The Bishop of Southwark is currently visiting the west bank and Gaza and the Archbishop of Canterbury also intends to visit later this year. He is very keen that the House should know about the work of Embrace, whereby the Church of England is in partnership with 23 Palestinian Christian organisations to end poverty and bring justice to the Occupied Palestinian Territories—to Muslims, Christians and Jews alike.
Palestinian Christians are suffering the effects of the settlement. Two weeks ago, I stood on the hills behind Bethlehem and saw how the six-lane motorway and the wall carve through Palestinian farmland. Their houses are being demolished and I met a young man whose family had lost 18 trees, which are now being sold on the internet for £30,000. When the Archbishop and the Bishop go to the occupied territories, please could they make vocal their witness to the injustice that is happening?
Speaking out about injustice is precisely what Church leaders do, and they do it well. When the Archbishop visits, I am sure that he will look closely at the injustice that the hon. Lady described. It is scandalous that infant mortality is increasing in the occupied territories when, on the whole, it is in decline around the world. The Church supports the Anglican Al Ahli hospital, where 1,000 children and more than 15,000 adults are treated, so we give practical support to the territories.
There is an increasingly militant settler movement that treats Palestine like its own biblical theme park. To what does my right hon. Friend attribute the radical decline in the numbers of Palestinian Christians living in the west bank?
Both my right hon. Friend and the hon. Lady have the advantage over me in having actually been to the occupied territories. I have not been there. Sadly, there is a huge pressure on Christians in the middle east. About 8% of the population of the middle east is Christian, with 80% concentrated in Egypt. As we saw at the Open Doors launch in Parliament last week, religious persecution is one of the main drivers of out-migration.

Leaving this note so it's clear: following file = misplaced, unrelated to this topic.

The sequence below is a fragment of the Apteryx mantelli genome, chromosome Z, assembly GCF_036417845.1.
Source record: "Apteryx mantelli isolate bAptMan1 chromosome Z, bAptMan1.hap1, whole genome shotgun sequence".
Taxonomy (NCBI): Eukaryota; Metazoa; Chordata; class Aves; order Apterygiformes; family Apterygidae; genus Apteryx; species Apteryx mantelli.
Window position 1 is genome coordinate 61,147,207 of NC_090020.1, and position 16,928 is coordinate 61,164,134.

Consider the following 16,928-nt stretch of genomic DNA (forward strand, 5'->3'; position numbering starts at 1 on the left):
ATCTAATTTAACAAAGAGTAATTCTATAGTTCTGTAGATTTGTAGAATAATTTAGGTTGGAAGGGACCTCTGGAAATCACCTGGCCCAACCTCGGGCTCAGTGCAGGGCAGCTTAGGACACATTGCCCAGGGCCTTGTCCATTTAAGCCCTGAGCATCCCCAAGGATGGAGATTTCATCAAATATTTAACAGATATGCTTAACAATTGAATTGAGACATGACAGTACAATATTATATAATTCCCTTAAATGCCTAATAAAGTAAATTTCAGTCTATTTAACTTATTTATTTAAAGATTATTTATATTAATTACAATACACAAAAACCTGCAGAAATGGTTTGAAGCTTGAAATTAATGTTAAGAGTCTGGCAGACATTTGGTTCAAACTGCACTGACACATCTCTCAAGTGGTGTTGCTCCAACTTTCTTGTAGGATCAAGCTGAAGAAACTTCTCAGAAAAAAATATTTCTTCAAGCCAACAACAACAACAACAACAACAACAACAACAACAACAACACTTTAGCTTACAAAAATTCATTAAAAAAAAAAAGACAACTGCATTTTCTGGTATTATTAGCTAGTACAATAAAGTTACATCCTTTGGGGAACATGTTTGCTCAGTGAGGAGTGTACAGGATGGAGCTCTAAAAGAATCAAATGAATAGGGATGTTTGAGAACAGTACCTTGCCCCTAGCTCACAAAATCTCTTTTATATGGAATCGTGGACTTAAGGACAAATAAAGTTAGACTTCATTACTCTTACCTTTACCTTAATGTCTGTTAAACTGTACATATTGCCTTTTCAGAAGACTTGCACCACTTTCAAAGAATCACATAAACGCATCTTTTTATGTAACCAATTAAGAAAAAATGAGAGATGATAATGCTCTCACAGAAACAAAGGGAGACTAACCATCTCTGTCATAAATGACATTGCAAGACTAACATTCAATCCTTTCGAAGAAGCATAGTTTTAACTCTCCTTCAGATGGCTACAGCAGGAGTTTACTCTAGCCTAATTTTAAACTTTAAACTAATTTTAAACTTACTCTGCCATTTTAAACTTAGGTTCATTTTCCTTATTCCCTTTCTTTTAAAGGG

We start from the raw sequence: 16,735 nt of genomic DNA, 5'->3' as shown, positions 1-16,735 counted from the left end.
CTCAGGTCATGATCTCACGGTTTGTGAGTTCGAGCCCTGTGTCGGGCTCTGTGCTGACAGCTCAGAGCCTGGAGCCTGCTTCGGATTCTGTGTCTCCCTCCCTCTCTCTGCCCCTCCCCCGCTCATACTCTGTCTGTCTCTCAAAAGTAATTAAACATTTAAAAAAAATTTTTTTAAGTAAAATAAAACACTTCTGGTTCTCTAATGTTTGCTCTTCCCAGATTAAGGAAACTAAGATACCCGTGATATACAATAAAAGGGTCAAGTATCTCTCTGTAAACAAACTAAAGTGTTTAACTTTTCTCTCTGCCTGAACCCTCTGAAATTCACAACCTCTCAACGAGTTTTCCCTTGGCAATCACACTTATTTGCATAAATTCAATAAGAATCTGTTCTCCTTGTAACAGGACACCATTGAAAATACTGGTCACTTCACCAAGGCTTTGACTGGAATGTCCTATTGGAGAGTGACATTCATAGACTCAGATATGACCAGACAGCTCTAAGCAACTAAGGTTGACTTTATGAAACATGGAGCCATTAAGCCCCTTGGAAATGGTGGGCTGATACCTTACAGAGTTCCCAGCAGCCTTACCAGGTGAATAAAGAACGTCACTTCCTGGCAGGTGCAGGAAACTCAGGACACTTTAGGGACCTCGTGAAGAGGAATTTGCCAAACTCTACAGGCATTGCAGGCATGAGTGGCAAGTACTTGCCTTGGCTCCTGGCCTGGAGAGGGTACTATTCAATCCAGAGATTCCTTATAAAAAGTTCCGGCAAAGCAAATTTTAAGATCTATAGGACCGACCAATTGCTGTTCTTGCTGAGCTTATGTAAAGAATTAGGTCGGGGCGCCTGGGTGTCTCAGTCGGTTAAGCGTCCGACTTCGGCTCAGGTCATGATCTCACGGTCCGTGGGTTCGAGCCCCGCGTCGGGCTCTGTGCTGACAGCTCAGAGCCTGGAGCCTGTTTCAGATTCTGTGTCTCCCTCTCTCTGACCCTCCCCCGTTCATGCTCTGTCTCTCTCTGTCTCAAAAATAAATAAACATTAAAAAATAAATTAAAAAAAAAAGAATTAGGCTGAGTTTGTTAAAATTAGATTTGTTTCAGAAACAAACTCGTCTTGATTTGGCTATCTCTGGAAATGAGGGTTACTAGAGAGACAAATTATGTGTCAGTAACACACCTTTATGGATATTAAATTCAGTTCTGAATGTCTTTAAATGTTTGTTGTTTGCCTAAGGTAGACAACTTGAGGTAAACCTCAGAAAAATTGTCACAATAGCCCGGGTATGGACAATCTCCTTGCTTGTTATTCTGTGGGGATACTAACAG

Best wishes, Mr Speaker. Will the right hon. Lady consider visiting Christians and others in the Palestinian west bank very soon? Like my hon. Friend the Member for Bishop Auckland (Helen Goodman), I too saw the land owned by 53 Christian families near Beit Jala, and the monastery and the convent. Despite protests and support from Christian leaders around the world, the wall proposal is going ahead through those lands. I hope the right hon. Lady will visit very soon.
I would love to have the opportunity to visit this very troubled part of our world and to see for myself the impressions gained by several hon. Members. The Church actively encourages its members to go and see the reality of life for Palestinian Christians. About 750,000 parishioners have taken advantage of this opportunity. I hope to add to their number.
I declare my interest, as I was on the same visit as the hon. Members for Bishop Auckland (Helen Goodman) and for Brentford and Isleworth (Ruth Cadbury). It might surprise people to know that there are Christians in the Palestinian Cabinet. The Palestinian Authority are responsible for both Jesus’s birthplace and his family home. May I encourage my right hon. Friend to encourage the Church to develop as close relationships as possible between the Church in this country and Christian communities in the Occupied Palestinian Territories?